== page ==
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What causes plantar fasciitis to flare up, and what to do about it

Learn what causes plantar fasciitis to flare up.
Maryke Louw
Maryke Louw
Apr 17, 2024
Medically reviewed by
Milena Klose
Several different factors can aggravate plantar fasciitis and cause it to flare up. The key to successful treatment is understanding what has caused your specific case.

Where is the plantar fascia?

The plantar fascia is a thick, fibrous band of fascia under your foot. It runs from your heel bone to the ball of your foot.

Plantar fasciitis usually develops where your plantar fascia attaches to the heel bone. We've previously discussed what plantar fasciitis feels like and how to distinguish it from other conditions.

The plantar fascia runs under your foot, from your heel bone to your toes.
The plantar fascia runs under your foot, from your heel bone to your toes.

What the plantar fascia does

The main job of the plantar fascia is to support your foot's arch and prevent it from flattening out when you place weight through your leg.

The small muscles inside the foot (intrinsic foot muscles) and the ones that run along your inner ankle (tibialis posterior, tibialis anterior) share this job and are meant to prevent the plantar fascia from being overloaded.

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What causes plantar fasciitis to flare up?

Plantar fasciitis is an overload injury that develops when the force that goes through your foot is too high for the plantar fascia to cope with.

This overload can happen gradually over several days or during one event that loads your feet more than they are used to.

Some of the most common things that can increase the force through your feet and aggravate plantar fasciitis include:

  1. Running, walking, or standing a lot in unsupportive shoes - Wearing supportive shoes and combining them with supportive insoles can help your recovery
  2. Running, walking, or standing on hard surfaces like concrete - Cushioned shoes or placing soft insoles into your shoes can make a difference
  3. Carrying a heavy object or gaining weight
  4. Increasing your running or walking volumes too suddenly
  5. The muscles in your feet and around your ankles are meant to share the load when you stand and move. If they are weak, the strain on your plantar fascia increases - here are examples of foot exercises and calf raises for plantar fasciitis
  6. If your foot rolls in too much (overpronates) when you walk or run - Foot exercises can help, but exercises that strengthen the hip muscles often work better
  7. If the muscles along the back of your legs are excessively tight (glutes, hamstrings, calves) - Stretching the muscles in your legs and your plantar fascia can help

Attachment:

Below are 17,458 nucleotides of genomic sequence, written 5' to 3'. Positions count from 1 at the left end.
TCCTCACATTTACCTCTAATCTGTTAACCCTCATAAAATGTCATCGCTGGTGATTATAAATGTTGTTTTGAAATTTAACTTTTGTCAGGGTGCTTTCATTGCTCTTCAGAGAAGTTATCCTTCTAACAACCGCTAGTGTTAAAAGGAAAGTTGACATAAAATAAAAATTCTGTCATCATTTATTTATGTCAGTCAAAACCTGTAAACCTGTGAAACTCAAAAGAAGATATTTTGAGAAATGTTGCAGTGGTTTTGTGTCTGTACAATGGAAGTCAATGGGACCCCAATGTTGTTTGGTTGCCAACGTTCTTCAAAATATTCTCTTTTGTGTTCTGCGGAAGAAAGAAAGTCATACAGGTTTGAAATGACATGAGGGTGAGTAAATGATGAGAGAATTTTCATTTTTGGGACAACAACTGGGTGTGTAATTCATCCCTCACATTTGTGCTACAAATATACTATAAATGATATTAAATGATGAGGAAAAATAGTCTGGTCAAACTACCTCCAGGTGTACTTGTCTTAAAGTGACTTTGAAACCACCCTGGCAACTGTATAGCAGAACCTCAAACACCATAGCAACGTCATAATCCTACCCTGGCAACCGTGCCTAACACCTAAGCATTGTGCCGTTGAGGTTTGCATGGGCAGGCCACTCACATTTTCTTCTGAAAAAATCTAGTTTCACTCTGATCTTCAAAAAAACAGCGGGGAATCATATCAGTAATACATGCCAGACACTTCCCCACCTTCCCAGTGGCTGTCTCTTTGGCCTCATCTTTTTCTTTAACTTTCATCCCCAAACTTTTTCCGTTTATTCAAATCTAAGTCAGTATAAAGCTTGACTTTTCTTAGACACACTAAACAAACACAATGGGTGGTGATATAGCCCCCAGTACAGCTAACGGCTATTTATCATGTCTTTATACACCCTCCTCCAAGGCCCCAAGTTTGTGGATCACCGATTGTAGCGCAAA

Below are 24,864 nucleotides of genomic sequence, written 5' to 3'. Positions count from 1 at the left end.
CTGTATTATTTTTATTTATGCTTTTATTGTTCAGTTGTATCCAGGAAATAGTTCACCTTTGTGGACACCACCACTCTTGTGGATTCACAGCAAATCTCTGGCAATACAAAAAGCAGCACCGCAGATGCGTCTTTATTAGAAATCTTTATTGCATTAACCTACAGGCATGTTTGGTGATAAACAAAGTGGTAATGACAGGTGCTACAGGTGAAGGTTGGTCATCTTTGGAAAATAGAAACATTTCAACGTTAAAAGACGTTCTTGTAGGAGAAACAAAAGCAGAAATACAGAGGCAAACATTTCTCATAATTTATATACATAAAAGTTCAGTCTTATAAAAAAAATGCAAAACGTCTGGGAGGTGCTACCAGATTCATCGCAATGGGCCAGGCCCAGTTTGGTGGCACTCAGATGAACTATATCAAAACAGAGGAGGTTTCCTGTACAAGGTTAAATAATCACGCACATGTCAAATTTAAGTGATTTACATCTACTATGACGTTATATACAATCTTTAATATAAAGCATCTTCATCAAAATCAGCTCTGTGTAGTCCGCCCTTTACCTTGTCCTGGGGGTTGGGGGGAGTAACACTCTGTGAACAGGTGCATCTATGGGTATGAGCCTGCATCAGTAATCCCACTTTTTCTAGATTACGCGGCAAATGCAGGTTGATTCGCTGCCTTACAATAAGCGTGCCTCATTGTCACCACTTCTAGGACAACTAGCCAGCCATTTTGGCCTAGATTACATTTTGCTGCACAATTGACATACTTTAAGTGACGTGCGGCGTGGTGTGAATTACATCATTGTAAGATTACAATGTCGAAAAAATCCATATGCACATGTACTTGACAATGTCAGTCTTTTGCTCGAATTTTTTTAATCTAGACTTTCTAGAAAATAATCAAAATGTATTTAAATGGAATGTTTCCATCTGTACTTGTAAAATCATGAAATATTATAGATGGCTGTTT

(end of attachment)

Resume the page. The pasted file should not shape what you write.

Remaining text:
Sometimes, the cause of a plantar fasciitis flare-up can be traced back to weak glutes, allowing your hip to turn in too much.
Sometimes, the cause of a plantar fasciitis flare-up can be traced back to weak glutes, allowing your hip to turn in too much.

The Exakt Health app makes managing plantar fasciitis and understanding your body's limits much simpler. The app, designed with expert physical therapists, offers personalized exercises and robust monitoring tools that help you determine your plantar fascia's load tolerance and track your recovery progress.

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Can plantar fasciitis go away on its own?

Plantar fasciitis can go away on its own and rarely requires invasive treatments like surgery. You can, however, significantly prolong your recovery and worsen your pain if you try to ignore it and train through it.

Also, suppose part of the cause for getting plantar fasciitis in the first place was that you lacked strength or control in specific areas of your body. In that case, you risk flaring your plantar fasciitis back up if you don't correct it.

The good news is that the most effective treatments for plantar fasciitis highlighted in the research can easily be done at home.

Your plantar fasciitis recovery doesn't have to be a guessing game. With the Exakt Health app, you can access evidence-based rehab programs and expert guidance, all from the comfort of your own home.

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Maryke Louw
Maryke Louw
Maryke Louw is the Medical Lead at Exakt Health and a chartered physiotherapist. She has a BSc in Physiotherapy and an MSc in Sports Injury Management and has been working with athletes of all abilities and ages for more than 20 years. Maryke combines her extensive knowledge of sports injury treatment with the latest research to provide effective injury treatment and prevention advice.
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